Iphigenia Laurus, or Gene, the daughter of a noble family, is uncomfortable in corsets and crinoline, and prefers climbing trees to debutante balls. Micah Grey, a runaway living on the streets, joins the circus as an aerialist’s apprentice and soon becomes the circus’s rising star. But Gene and Micah have balancing acts of their own to perform, and a secret in their blood that could unlock the mysteries of Ellada.
I understand that jacket copy is meant to sell a book to the widest potential audience — the jacket copy for my own Ash in the U.K. omits the gay stuff completely. And, of course, Pantomime isn’t an “issue” book. It would be misleading for cover copy to imply that Pantomime was only about the issues of being intersex; it’s about much more than that. How do you feel about the Pantomime cover copy?
LL: Tricky! I will say that I wrote Pantomime without anticipating Micah’s intersex nature being kept under wraps. In the first draft it was revealed in the 2nd chapter, but now it’s in the 7th. In the end, the idea to have it be a surprise was the publisher’s precisely because it’s not an issue book—it’s a fantasy that happens to have an intersex protagonist. A lot of people really enjoyed being surprised and having their expectations twisted. Some people thought Gene and Micah would be a couple—but surprise! They’re the same person.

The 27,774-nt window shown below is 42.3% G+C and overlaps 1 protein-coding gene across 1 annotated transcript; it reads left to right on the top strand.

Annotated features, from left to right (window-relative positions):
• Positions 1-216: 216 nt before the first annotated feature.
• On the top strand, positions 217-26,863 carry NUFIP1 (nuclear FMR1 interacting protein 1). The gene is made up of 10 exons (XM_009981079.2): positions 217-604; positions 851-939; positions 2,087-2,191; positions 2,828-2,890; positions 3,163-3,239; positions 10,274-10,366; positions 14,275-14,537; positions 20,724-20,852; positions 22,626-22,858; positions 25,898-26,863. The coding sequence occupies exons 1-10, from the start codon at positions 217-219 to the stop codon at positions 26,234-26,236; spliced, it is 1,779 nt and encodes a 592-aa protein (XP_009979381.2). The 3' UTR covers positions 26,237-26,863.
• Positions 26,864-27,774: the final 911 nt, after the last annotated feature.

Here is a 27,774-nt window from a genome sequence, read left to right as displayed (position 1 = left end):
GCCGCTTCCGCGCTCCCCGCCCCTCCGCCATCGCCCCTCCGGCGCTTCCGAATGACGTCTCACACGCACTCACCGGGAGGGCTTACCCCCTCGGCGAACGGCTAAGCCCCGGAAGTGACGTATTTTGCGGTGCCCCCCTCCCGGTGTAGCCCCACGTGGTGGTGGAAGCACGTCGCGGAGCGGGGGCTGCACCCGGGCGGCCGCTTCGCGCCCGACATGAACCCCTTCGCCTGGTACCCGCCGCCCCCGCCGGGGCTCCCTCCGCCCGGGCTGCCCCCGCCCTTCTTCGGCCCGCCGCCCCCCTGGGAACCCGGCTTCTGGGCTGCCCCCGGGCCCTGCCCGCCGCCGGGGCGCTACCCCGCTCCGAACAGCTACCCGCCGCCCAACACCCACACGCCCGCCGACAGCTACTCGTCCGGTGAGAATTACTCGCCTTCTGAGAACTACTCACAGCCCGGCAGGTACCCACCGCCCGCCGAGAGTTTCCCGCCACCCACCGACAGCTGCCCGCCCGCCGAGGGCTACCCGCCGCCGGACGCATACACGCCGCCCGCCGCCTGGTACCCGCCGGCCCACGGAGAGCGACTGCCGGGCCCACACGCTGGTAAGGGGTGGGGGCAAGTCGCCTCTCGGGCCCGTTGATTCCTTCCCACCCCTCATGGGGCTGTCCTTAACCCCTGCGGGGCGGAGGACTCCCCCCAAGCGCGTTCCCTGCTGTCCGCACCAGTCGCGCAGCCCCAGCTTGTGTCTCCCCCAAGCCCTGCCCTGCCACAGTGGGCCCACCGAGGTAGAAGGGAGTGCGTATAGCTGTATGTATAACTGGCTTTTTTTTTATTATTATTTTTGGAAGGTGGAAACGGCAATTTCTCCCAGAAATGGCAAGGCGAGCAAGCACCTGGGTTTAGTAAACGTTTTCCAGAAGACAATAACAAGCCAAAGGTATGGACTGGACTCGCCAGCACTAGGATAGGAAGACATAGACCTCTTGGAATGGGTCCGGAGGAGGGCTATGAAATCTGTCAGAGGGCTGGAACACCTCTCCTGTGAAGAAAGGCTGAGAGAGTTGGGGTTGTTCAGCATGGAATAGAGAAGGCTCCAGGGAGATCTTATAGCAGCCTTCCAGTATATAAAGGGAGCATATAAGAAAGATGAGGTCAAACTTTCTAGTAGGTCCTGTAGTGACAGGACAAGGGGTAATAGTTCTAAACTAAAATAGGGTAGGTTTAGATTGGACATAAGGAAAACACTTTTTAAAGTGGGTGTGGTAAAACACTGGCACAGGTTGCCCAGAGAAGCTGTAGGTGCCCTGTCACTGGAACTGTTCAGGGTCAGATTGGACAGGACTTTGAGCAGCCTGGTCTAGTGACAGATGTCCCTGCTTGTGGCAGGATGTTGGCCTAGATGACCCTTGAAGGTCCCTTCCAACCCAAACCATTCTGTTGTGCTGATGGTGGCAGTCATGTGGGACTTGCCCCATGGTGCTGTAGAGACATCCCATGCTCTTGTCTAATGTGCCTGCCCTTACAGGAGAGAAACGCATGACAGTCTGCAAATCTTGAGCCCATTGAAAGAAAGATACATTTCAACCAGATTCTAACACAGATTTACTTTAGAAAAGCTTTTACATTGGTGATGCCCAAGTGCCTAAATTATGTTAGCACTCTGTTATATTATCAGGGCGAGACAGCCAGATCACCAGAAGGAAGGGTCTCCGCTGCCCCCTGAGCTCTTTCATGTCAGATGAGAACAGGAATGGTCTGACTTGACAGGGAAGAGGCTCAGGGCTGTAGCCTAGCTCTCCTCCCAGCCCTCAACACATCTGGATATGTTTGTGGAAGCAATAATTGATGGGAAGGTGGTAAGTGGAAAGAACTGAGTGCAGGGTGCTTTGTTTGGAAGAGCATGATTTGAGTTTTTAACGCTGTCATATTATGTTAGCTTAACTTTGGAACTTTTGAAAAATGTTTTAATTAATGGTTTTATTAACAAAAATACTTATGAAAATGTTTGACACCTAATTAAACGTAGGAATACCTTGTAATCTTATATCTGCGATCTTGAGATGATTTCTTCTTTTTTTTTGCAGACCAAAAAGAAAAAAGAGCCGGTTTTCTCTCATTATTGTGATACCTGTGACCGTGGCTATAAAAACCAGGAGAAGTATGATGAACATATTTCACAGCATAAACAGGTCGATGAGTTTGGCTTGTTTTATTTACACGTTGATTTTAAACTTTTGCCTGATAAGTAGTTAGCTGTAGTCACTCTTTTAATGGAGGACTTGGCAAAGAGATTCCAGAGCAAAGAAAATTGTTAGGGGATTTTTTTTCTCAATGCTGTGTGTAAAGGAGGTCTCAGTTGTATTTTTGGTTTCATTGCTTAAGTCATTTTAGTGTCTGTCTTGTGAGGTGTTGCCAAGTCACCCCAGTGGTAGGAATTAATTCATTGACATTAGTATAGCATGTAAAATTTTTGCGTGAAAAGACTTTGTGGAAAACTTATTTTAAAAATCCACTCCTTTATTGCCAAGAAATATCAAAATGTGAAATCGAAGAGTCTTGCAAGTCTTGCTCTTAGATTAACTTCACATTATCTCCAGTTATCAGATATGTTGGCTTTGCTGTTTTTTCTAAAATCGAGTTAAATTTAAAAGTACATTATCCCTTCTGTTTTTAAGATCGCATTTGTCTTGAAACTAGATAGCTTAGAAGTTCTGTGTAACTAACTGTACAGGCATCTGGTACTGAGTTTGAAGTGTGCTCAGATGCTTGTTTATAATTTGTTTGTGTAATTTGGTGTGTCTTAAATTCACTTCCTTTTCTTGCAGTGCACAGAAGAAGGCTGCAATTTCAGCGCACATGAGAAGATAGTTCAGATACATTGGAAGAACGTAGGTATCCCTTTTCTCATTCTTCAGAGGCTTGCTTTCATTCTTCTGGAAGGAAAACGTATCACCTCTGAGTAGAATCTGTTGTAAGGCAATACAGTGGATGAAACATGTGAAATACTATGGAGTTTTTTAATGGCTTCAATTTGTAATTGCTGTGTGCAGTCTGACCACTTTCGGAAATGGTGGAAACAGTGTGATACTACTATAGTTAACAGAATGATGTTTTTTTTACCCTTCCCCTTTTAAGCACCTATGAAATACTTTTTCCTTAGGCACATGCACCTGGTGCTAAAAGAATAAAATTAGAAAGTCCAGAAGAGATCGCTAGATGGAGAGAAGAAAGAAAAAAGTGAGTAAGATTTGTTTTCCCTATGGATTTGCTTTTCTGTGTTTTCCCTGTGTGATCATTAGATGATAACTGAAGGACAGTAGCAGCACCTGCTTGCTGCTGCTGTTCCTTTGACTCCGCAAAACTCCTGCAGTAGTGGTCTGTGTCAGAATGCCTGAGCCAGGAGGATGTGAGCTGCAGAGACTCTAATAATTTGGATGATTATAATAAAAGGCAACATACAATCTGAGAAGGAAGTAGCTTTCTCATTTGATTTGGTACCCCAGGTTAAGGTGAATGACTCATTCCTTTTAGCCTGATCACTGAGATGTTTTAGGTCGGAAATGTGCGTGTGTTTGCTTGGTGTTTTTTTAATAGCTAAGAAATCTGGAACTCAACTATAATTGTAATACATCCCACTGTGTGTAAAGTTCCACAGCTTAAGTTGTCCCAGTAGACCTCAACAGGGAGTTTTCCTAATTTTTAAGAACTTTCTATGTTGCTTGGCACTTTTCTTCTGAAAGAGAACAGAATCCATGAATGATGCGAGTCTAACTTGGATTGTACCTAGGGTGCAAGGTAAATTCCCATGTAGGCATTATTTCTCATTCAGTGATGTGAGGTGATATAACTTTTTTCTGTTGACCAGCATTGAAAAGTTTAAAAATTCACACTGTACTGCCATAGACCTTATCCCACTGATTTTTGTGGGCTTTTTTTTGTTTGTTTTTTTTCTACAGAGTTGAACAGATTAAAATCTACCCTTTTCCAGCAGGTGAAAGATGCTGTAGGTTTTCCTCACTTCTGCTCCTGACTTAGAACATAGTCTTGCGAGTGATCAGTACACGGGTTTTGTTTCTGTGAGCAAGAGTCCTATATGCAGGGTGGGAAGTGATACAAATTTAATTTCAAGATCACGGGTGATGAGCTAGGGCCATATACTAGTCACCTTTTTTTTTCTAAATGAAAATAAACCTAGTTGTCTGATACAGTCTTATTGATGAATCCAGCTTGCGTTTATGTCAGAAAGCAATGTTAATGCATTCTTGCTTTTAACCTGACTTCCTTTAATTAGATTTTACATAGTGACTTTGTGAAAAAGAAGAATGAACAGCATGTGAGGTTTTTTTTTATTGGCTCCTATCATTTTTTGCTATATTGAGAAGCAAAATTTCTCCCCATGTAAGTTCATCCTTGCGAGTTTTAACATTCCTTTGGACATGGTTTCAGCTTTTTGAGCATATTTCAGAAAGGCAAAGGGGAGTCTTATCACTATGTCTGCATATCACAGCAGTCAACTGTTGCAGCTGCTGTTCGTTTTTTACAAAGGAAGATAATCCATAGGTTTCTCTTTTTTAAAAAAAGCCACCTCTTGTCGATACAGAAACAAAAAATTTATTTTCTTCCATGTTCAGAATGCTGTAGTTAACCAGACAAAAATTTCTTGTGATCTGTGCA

However, the cover copy has caught some flak for being misleading. There’s no way to know how the book would have been received had the cover copy been different. So I’m fence-sitting. I don’t dislike the cover copy, but I can see why people have been upset by it. At the end of the day, I’d like as many people to step into Micah’s shoes as possible.
ML: You’ve done a lot of blog Q&As about Pantomime, and you’ve written a lot about the research you did on intersex people. Is there anything you haven’t been asked but have been dying to talk about?
LL: Good question! A lot of people don’t seem to realize how prevalent it is to still operate on intersex infants and young children to “normalize” their sex. It happens all the time. A lot of the time they choose to make a maybe with ambiguous genitalia female, because it’s easier to cut/shave down a clitoris. But what a lot of people don’t realize is that can basically castrate the baby. So not only is there a high chance that medical professionals can choose to give the child a sex that doesn’t match the gender she/he will grow up to identify with, but they might not be able to have sexual pleasure. Also, a lot of the time there can be complications to the initial surgery, so the child will grow up having to have many more surgeries, and usually that’s shrouded in secrecy and shame, which I think is awful.
I’d love it if they stopped performing non-essential surgeries on infants with ambiguous genitalia and let them decide for themselves when they are older. If you’d like to learn more I recommend the book Intersex by Catherine Harper or the BBC documentary Me, My Sex, and I.
ML: I understand there’s a sequel to Pantomime. When does that come out, and can you tell us anything about it?
LL: Yes, there is! The sequel is called Shadowplay and will be released January 2014—not long now! It’s set on the magic stage instead of a circus ring, with Micah learning grand stage illusion and sleight of hand. It has a duel, magic, Chimaera ghosts, a clockwork hand, mystery, and the delicate unfurling of new love. I’m really pleased with how the book turned out, and I hope that those who enjoyed Pantomime will enjoy Micah’s continued journey.
Want to win a copy of Pantomime? Don’t forget to check out the Giant YA Pride 2013 Giveaway!